The Office of Rail and Road (ORR) has approved bids from two rail operators, including current franchisee Virgin Trains, to run new services on the East Coast Main Line (ECML) between London and Edinburgh.
The move brings more on-rail competition to the line. The ECML already has competing operators, with open access operators providing services to London from the North. Recent reports suggest the existing francisee could be considering cuts to services due to difficult financial circumstances.
ORR supported the idea of more on-rail competition but set a number of tests, including financial safeguards to protect existing operators on the line.
'We have a long-standing policy of not approving new open access services that we consider are “primarily abstractive” of an incumbent’s revenue (the NPA test). In practice this means we will not normally approve new services that do not generate at least 30p of new revenue for every £1 abstracted from incumbents,' ORR said.
The regulator said services from Virgin Trains East Coast (VTEC) and FirstGroup will be introduced in stages over the coming years, in some cases once Network Rail completes a programme of work to increase track capacity.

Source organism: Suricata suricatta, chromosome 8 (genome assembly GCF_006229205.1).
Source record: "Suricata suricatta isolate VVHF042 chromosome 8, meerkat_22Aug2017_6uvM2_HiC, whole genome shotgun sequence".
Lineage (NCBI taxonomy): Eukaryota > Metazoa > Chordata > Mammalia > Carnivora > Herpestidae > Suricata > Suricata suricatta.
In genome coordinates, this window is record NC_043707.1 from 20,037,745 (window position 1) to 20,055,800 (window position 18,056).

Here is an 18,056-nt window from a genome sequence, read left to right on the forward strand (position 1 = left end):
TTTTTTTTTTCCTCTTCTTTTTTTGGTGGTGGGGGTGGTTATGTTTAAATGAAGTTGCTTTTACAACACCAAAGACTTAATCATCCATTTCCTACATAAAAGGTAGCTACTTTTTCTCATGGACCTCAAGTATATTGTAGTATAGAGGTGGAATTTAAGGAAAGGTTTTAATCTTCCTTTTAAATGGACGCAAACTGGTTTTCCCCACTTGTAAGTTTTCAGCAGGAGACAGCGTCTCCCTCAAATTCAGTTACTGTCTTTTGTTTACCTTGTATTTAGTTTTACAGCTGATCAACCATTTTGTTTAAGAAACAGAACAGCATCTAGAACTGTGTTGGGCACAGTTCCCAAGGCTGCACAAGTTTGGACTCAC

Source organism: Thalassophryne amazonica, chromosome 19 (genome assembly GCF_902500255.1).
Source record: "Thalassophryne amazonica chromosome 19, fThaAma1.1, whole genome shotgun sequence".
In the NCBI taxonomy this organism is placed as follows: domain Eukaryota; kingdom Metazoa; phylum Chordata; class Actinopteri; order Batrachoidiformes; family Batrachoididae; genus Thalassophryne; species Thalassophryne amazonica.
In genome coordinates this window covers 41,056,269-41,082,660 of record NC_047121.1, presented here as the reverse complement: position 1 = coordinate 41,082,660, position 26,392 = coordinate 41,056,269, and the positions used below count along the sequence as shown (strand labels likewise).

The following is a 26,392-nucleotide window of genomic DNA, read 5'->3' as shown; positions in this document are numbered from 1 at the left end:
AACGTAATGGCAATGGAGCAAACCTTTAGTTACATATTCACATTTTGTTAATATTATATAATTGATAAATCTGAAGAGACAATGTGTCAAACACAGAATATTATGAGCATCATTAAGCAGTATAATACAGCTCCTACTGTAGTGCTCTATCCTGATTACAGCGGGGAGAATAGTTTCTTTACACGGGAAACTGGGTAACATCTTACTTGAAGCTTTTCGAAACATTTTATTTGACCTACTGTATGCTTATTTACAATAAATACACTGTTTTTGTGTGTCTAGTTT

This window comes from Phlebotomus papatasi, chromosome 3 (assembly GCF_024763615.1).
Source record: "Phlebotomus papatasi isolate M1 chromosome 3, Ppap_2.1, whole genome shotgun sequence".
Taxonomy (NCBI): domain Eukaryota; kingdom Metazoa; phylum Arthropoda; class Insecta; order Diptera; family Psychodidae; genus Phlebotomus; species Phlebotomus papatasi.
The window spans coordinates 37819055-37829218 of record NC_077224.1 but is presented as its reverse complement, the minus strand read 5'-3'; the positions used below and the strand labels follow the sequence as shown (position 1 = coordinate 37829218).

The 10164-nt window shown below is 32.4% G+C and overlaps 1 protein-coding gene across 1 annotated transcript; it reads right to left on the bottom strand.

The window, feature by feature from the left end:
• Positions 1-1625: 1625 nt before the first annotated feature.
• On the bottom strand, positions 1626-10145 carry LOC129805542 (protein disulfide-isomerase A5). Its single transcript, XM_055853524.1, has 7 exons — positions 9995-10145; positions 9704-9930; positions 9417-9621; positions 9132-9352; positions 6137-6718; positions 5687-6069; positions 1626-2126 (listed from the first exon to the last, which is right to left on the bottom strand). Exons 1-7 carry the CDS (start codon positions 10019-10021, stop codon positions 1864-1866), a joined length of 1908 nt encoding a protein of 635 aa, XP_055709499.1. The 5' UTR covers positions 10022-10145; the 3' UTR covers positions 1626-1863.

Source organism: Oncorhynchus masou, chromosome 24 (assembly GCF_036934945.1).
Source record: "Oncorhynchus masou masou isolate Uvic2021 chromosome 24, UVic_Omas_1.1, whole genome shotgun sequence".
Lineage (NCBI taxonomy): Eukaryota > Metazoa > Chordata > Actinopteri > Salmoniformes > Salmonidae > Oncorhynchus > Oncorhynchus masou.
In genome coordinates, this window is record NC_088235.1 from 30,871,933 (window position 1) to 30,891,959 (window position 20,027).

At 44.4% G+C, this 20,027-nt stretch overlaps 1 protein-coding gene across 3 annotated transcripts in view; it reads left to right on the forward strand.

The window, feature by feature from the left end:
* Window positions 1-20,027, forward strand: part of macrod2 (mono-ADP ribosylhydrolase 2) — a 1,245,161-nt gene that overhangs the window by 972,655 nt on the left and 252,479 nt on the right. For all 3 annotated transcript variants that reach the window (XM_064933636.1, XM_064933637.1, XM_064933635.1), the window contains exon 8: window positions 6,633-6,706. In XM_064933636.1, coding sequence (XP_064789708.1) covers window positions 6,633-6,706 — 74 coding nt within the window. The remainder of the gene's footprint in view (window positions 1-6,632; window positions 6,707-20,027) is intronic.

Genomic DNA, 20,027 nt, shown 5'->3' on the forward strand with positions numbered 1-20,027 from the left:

ORR said the changes would benefit passengers travelling to Middlesbrough, York, Newcastle, Morpeth, Lincoln, Leeds, Bradford, Harrogate and Stevenage.
Overall the regulator received bids from three train operators to introduce new train services on the ECML. An application from the Great North Eastern Railway Company Limited (GNER) was rejected.
John Larkinson, ORR’s director of railway markets and economics said: ‘These new train services will give passengers more choice on services to Edinburgh and London and provide more frequent trains to towns and cities which are not so well served by rail today.
‘Our decision has been informed by extensive analysis, formal industry hearings and detailed engagement with all parties. We have carefully weighed up the potential passenger benefits and the financial impacts on existing operators and the Government, as we are required to do by law.’
In a letter to the applicants, Mr Larkinson explained that ORR had focussed on three issues:
- the available capacity and performance implications of new services
- the costs and benefits of the alternative uses of capacity, given there will be insufficient capacity to accommodate all the applications
- the financial impacts of the applications (including on existing open access operators, the franchisee VTEC and the Secretary of State)